Rev. gail Marriner
UU Santa Fe Minister
Hello friends, I hope you are still well. It has been a crazy week. So far members of our congregation are still healthy, but many of us, if not most of us have been affected by this pandemic already. My mom had hip surgery last week. My sisters were with her immediately after her surgery and I was supposed to be with her when she went home. By the time that was to happen her senior living facility wasn’t admitting any visitors – so my brother drove from Madison to pick her up and take her home to his house – they wouldn’t let him in. He had to wait for her at the curb.I ended up cancelling my flight. It was worrisome and disappointing and inconvenient but we were lucky, we had the financial and human capital to navigate the rapid changes. And it all worked out. Not everyone is so fortunate.
You can’t see people’s vulnerabilities – some of us are worried about kids, or aging parents or dear friends who are immunocompromised. Others are worried about accessing medical care, or paying the rent and buying groceries. Everyone’s situation is different. Everyone’s vulnerabilities are different and what makes each of us feel safe in these anxious times is different.
TP is not my go to comfort object. My family is with me, I have lots of books and good meaningful work. I have what I need to feel safe. We have a houseguest right now who takes solace in having sufficient olive oil and abundant garlic in the house and that’s fine too. What helps you feel safe? It’s an important question to ask and answer because feeling safe in this chaotic time calms your brain and lets you think more clearly. It’s not until we feel safe that we begin to think about the people around us as worried human beings coping the best they can. It’s not until we remember we are in this together, that our compassion is triggered.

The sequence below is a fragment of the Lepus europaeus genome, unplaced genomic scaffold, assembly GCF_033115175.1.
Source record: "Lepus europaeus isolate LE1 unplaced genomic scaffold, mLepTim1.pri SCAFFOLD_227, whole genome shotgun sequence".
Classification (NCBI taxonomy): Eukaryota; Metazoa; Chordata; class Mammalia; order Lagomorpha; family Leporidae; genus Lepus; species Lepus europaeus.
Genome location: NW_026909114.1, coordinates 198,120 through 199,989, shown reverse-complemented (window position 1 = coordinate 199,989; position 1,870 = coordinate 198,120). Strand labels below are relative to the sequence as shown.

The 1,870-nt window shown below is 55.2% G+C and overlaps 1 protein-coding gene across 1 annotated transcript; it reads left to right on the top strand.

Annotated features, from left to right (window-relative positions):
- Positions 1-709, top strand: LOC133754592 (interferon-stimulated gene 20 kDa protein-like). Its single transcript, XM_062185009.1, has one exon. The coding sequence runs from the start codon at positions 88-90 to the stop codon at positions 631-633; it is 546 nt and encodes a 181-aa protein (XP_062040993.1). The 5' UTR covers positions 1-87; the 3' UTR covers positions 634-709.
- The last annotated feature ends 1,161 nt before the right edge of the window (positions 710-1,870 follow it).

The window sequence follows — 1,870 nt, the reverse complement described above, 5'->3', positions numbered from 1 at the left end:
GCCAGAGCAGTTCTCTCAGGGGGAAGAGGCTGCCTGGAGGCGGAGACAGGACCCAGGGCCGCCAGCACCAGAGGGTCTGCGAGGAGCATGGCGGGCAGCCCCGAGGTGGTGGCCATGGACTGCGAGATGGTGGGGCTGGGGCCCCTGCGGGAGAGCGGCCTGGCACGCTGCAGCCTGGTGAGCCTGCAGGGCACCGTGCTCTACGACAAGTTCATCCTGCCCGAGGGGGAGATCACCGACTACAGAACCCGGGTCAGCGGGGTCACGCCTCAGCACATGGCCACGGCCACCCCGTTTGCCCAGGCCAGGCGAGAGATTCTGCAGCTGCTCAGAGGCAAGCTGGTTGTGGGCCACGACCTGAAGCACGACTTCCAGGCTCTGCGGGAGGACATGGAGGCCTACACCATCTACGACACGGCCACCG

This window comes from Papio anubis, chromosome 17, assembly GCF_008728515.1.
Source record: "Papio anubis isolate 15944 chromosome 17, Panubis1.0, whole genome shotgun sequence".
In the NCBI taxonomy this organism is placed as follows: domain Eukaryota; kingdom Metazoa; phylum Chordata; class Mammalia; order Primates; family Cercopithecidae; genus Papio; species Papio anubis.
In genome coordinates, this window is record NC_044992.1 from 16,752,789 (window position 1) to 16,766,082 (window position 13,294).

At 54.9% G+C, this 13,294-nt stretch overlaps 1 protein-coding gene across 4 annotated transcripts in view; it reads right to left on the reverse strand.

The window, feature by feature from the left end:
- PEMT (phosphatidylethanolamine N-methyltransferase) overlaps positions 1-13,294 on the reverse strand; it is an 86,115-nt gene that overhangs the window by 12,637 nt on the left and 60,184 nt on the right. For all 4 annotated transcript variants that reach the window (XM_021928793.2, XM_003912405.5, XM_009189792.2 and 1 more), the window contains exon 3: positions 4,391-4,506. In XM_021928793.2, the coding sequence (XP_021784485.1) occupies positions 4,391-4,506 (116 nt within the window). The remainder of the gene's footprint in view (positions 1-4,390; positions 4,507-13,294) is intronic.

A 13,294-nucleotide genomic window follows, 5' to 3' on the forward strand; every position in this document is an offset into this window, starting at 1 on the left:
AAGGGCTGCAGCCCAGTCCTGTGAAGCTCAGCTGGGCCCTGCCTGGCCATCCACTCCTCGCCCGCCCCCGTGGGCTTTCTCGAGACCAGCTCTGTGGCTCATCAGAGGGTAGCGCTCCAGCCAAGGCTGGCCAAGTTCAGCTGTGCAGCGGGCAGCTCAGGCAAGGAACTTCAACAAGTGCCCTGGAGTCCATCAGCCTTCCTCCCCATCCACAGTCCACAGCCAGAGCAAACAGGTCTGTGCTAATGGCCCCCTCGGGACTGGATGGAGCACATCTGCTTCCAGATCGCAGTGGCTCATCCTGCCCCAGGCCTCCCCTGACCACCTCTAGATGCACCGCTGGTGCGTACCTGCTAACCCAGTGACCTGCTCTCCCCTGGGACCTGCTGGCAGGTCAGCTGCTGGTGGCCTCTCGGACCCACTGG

There’s a story told in a couple of faith traditions about the difference between heaven and hell. In both cases the souls of the dead are seated at vast heavily laden banquet tables with long handled spoons or long chopsticks strapped to their hands. The handles are so long that it is impossible to put the food into your mouth. The souls in hell are pinched and starving, complaining bitterly, wailing and fighting. The souls in heaven are animated, joyful and well fed. The only difference is that the souls in heaven are feeding each other.
We can choose friends – we can choose to be afraid and angry, to mistrust and scapegoat one another – or we can choose to feed each other and our neighbors.
Last week’s challenge was to figure out what you needed to feel calm and to be safe and to reconnect with your support systems. This week’s challenge is to start figuring out how to feed each other and our neighbors – literally and metaphorically while we practice being safe. Pick up groceries for a neighbor, learn to use zoom, host a digital sewing circle or book discussion or sing along. Be careful and smart. Let’s feed each other.
Be well friends,